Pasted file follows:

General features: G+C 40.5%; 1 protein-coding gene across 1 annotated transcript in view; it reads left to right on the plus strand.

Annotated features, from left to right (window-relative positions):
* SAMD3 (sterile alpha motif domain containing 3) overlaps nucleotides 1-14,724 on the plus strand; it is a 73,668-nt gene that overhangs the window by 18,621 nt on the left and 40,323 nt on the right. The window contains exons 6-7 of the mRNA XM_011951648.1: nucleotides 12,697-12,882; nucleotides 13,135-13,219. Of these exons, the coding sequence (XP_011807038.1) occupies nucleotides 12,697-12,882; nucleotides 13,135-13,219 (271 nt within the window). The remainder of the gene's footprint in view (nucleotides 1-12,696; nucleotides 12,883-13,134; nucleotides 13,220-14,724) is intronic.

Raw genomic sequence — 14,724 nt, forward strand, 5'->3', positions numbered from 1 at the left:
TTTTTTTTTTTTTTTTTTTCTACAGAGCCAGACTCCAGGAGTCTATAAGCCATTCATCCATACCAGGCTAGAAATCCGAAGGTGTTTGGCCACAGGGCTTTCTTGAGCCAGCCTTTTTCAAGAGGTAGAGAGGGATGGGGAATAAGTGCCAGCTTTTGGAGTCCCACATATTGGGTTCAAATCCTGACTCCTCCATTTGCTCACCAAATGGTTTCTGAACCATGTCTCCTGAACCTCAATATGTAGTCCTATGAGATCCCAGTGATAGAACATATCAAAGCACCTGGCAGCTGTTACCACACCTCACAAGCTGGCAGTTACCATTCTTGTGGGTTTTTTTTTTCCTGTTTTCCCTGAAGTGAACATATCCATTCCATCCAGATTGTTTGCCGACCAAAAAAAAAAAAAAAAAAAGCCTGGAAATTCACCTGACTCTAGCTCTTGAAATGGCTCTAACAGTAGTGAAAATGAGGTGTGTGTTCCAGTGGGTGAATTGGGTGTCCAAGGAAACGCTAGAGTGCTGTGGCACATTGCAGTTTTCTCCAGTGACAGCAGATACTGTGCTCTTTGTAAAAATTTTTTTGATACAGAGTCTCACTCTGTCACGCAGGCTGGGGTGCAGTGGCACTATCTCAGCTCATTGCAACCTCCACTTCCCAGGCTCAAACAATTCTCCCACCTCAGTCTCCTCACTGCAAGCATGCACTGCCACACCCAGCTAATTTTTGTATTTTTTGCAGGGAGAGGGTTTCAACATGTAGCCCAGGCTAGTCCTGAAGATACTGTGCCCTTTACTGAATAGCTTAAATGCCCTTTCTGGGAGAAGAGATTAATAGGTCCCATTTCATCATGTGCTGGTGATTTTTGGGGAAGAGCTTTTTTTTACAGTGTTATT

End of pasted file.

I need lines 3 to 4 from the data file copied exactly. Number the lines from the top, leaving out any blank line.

* SAMD3 (sterile alpha motif domain containing 3) overlaps nucleotides 1-14,724 on the plus strand; it is a 73,668-nt gene that overhangs the window by 18,621 nt on the left and 40,323 nt on the right. The window contains exons 6-7 of the mRNA XM_011951648.1: nucleotides 12,697-12,882; nucleotides 13,135-13,219. Of these exons, the coding sequence (XP_011807038.1) occupies nucleotides 12,697-12,882; nucleotides 13,135-13,219 (271 nt within the window). The remainder of the gene's footprint in view (nucleotides 1-12,696; nucleotides 12,883-13,134; nucleotides 13,220-14,724) is intronic.

Raw genomic sequence — 14,724 nt, forward strand, 5'->3', positions numbered from 1 at the left: